Title: The Perils of Pigeon Holing
Author: Ira Pasternack
Publication: The Outcrop, April 2011, p. 15-16
Article Type: President’s Column
Starting with Geology 101, earth scientists are trained in numerous classification systems of all things geological. For example, rocks are placed within three categories; igneous, metamorphic and sedimentary, unless, of course, the rock is a meteorite, for which there exist separate classification systems. Whether a mineral, ore body, aquifer, sandstone, depositional sequence, total petroleum system, plate margin, etc., geologists have devised classifications to describe key attributes that distinguish the different categories within an assemblage. Classification systems are a convenient way to organize observations of the earth, but they are not always without exceptions or controversies.
Petroleum accumulations have been classified as “conventional” and “unconventional” based on economic conditions, reservoir permeability, extraordinary extraction methods, or special regulatory status prevailing at a given time. All of these criteria change over time so what is considered an unconventional accumulation today is likely to become the conventional accumulation of tomorrow. It is also important to note that at any given time, global perceptions of what constitutes conventional or unconventional accumulations are likely to be different than what are considered conventional or unconventional in the United States (Law and Curtis, 2002).
The U.S. Geological Survey introduced the term “continuous accumulation” in its 1995 National Assessment of United States Oil and Gas Resources to develop a more rigorous and more geologically based differentiation between conventional and unconventional systems (Schmoker, 1995). A continuous gas accumulation typically is characterized by regionally pervasive gas saturation, abnormal pressure, low permeability, and is independent of structural or stratigraphic traps that are delineated with distinct downdip water contacts. Continuous gas accumulations include coalbed methane, basin-centered gas, shale (and chalk) gas, biogenic gas and gas hydrates. Although truly dry holes cannot be drilled within the boundaries of continuous gas accumulations, it is possible to drill wells that are not economic (Bartberger and Pasternack, 2010). Discrete commercial gas fields within some continuous accumulations are poorly understood and have been described as “sweet spots” that seem to be regions with locally improved reservoir properties (Schmoker, 2002). In contrast, Shanley et al. (2004) suggest the only truly continuous gas accumulations that exist are petroleum systems in which gas entrapment is dominated by adsorption, including coal-bed methane and some organic-rich shales.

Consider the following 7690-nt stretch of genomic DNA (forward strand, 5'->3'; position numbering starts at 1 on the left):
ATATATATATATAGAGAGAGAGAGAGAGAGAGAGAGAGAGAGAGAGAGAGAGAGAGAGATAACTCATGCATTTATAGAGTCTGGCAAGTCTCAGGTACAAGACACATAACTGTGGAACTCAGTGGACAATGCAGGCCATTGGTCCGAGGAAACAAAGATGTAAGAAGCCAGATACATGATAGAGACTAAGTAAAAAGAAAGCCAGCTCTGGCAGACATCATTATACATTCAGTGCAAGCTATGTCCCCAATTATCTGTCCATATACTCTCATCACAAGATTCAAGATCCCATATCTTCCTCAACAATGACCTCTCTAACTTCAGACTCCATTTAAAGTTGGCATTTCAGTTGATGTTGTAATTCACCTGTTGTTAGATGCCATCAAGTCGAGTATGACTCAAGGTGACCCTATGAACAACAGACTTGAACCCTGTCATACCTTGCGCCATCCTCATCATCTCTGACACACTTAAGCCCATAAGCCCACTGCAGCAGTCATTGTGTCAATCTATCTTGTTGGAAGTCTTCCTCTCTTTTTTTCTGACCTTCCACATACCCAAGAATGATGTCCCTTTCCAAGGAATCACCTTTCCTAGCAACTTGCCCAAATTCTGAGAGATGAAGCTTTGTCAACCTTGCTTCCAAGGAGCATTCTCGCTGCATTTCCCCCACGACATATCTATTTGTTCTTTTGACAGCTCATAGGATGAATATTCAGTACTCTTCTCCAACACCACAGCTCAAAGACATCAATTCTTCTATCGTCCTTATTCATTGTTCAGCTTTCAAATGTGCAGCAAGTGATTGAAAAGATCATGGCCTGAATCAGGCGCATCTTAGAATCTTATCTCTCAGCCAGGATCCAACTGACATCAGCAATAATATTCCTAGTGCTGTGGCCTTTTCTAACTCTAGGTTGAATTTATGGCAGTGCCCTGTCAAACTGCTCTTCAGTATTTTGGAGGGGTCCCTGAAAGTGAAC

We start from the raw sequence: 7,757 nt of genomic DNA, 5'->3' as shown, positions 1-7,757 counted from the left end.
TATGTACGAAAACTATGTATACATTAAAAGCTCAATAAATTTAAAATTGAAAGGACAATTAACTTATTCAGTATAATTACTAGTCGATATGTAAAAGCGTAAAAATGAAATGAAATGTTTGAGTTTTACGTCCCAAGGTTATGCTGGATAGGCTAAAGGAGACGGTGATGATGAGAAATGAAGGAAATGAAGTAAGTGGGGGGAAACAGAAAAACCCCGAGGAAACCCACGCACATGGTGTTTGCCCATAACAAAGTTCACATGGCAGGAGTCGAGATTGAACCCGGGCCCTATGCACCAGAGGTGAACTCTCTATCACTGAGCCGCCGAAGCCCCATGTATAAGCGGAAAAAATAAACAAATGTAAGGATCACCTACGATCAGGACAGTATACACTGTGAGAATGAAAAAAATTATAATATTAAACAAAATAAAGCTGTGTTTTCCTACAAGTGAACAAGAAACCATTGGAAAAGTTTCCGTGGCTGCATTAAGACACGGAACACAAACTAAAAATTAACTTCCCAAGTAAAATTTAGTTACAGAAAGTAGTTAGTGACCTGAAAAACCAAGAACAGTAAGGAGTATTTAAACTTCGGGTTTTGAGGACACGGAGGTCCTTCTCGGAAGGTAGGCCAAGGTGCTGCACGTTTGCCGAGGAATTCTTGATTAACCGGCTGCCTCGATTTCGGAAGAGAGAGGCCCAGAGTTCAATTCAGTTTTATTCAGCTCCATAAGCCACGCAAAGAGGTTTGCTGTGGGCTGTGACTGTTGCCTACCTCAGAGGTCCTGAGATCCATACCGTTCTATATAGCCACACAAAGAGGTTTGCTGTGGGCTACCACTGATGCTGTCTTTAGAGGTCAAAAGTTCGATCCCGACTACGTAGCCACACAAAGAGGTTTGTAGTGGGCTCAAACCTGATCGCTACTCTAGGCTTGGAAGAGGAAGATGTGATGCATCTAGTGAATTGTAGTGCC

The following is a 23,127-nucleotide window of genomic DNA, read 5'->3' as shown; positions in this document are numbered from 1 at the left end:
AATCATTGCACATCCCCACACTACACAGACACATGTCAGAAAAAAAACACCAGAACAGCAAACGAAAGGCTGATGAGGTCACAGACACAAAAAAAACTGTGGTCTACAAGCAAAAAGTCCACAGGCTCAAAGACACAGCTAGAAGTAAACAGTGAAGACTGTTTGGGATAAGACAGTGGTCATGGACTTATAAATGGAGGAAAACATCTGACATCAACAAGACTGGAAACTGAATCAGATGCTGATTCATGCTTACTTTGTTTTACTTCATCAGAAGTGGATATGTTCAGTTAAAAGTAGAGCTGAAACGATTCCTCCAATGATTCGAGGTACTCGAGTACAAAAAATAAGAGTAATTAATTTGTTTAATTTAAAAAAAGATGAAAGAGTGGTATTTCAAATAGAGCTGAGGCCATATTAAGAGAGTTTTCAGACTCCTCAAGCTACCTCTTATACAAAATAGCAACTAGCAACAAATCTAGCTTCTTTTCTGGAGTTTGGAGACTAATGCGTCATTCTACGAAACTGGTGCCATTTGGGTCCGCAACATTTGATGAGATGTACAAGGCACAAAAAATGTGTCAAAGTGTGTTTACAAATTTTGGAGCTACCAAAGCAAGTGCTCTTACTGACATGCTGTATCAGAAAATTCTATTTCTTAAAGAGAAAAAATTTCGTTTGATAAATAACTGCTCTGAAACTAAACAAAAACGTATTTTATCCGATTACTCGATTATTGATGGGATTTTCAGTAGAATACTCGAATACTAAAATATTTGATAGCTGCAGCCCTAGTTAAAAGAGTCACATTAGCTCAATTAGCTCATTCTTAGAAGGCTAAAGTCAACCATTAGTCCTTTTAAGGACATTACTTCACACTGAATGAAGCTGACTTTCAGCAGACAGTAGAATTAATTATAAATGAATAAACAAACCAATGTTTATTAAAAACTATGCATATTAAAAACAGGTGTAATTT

The apparent pervasive gas saturation that presumably characterizes continuous gas accumulations has led some to consider these accumulations as providing “low geologic risk.” One need only look as far as recent lease sales in which record bids have been tendered for acreage considered prospective for shale gas (e.g., Barnett, Haynesville, Marcellus, and Fayetteville). Continuous accumulations are difficult to characterize because of subtle variations in attributes that are often at or below the resolution of traditional evaluation methods. All too frequently evaluations cannot discriminate between commercial and non-economic regions because appropriate or critical data was not gathered and/or proper analyses were not performed. Inappropriate characterization of continuous accumulations runs the risk of major economic failure— either missed opportunities or dry holes. It is much too premature to pigeon hole the diverse group of petroleum systems considered continuous accumulations as many key details remain poorly understood.
Bartberger, C.E. and I. Pasternack, 2010, Spontaneous potential: Key to understanding continuous and conventional gas in Upper Cretaceous sandstones, deep eastern Greater Green River basin, southwest Wyoming: AAPG Search and Discovery #90106 ©2010 AAPG Rocky Mountain Section, Durango, CO 13-16 June 2010.
Law, B.E. and J.B. Curtis, Introduction to unconventional petroleum systems: AAPG Bull., v. 86, p. 1851–1852.
Schmoker, J. W., 1995, Method for assessing continuous-type (unconventional) hydrocarbon accumulations, in D.L. Gautier, G.L. Dolton, K.I. Takahashi, and K.L. Varnes, eds., 1995
National assessment of United States oil and gas resources—results, methodology, and supporting data: U.S. Geological Survey Digital Data Series DDS-30, 1 CD-ROM.
Schmoker, J. W., 2002, Resource-assessment perspectives for unconventional gas systems: AAPG Bull., v. 86, p. 1993-1999.
Shanley, K.W., R.M. Cluff and J.W. Robinson, 2004, Factors controlling prolific gas production from low-permeability sandstone reservoirs: Implications for resource assessment, prospect development, and risk analysis: AAPG Bulletin, v. 88, p. 1083–1121.